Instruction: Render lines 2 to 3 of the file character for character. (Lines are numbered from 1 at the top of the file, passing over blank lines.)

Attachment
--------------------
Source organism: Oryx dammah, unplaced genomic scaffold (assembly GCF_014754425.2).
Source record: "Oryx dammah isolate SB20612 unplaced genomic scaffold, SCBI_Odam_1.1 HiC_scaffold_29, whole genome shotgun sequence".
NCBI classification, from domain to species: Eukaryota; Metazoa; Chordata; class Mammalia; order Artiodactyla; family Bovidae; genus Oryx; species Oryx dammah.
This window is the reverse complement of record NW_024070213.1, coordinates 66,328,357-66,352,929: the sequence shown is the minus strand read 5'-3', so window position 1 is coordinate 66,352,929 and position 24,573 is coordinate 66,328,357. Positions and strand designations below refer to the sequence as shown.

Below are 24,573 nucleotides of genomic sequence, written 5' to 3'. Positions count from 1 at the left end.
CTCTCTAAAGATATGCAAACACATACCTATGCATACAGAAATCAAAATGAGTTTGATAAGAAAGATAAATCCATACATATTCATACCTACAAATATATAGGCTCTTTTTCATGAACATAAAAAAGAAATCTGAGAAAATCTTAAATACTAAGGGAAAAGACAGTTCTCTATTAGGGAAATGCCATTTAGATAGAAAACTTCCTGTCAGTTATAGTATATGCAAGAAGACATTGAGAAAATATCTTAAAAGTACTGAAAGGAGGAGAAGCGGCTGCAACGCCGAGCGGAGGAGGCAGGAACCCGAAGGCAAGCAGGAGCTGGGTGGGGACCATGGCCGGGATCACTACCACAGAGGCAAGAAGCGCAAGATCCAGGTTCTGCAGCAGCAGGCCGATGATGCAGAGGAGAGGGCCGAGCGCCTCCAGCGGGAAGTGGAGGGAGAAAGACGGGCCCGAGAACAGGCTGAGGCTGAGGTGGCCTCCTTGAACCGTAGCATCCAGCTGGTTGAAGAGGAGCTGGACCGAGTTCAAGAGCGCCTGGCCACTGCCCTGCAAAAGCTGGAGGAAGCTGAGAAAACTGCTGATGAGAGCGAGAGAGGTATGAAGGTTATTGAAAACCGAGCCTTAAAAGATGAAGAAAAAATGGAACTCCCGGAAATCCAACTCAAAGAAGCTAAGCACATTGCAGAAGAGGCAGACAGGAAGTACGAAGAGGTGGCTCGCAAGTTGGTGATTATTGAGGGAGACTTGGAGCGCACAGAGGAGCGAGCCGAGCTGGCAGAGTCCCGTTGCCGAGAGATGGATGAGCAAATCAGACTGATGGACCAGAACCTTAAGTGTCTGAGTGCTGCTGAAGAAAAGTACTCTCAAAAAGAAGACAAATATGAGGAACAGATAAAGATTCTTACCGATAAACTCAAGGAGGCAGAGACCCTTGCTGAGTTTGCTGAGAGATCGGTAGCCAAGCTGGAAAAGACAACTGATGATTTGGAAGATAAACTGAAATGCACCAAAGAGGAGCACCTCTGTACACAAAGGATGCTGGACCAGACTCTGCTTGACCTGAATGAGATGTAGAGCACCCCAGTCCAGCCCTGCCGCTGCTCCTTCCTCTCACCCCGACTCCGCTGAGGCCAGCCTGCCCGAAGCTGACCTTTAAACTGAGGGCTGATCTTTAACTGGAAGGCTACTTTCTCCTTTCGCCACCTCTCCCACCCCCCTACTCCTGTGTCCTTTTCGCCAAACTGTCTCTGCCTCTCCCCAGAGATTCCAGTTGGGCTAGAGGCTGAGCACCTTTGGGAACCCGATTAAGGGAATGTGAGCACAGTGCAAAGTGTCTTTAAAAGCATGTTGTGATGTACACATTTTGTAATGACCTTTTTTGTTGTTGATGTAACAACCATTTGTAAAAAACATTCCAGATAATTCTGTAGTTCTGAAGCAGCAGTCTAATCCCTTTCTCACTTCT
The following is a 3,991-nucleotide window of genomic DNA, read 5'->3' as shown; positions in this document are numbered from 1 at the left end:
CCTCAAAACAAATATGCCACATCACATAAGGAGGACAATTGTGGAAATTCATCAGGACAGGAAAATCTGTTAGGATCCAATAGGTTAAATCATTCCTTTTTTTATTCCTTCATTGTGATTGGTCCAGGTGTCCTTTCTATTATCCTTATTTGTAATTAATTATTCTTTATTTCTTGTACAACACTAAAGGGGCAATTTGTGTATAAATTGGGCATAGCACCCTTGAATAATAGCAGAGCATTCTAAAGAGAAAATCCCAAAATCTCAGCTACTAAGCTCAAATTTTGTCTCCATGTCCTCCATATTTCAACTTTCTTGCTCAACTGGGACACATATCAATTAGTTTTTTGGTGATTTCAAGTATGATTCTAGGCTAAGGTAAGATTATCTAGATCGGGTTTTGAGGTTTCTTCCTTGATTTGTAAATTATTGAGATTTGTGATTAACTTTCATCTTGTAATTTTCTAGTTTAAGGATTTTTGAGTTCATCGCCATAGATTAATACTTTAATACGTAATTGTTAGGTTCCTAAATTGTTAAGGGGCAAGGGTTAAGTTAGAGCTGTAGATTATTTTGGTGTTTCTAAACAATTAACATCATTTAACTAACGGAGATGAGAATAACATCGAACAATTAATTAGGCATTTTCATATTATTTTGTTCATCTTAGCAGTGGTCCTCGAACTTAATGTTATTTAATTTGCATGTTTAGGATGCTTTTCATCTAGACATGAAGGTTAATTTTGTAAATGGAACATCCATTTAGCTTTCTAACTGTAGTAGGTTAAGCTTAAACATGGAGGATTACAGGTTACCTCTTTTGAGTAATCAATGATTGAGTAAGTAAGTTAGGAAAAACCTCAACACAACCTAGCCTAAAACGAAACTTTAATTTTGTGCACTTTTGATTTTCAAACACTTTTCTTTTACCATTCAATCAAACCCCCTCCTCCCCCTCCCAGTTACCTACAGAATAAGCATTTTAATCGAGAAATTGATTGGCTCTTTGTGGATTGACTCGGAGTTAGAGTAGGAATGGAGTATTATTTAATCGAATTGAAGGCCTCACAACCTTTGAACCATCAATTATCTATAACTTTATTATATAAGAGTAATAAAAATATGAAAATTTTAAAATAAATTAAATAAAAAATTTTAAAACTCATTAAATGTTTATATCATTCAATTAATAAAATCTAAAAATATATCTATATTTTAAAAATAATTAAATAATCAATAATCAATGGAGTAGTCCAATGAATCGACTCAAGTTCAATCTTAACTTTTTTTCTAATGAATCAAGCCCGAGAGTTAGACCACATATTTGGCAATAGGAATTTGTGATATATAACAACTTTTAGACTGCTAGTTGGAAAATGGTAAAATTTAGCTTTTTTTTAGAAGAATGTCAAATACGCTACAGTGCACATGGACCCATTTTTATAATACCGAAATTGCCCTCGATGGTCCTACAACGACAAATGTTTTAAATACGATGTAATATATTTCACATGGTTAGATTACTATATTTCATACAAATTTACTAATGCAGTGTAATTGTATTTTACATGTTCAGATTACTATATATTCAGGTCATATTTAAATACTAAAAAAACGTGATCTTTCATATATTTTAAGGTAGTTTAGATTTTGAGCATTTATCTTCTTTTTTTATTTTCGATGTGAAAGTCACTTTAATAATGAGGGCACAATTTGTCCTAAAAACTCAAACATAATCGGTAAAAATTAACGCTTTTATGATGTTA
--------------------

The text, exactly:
Source record: "Oryx dammah isolate SB20612 unplaced genomic scaffold, SCBI_Odam_1.1 HiC_scaffold_29, whole genome shotgun sequence".
NCBI classification, from domain to species: Eukaryota; Metazoa; Chordata; class Mammalia; order Artiodactyla; family Bovidae; genus Oryx; species Oryx dammah.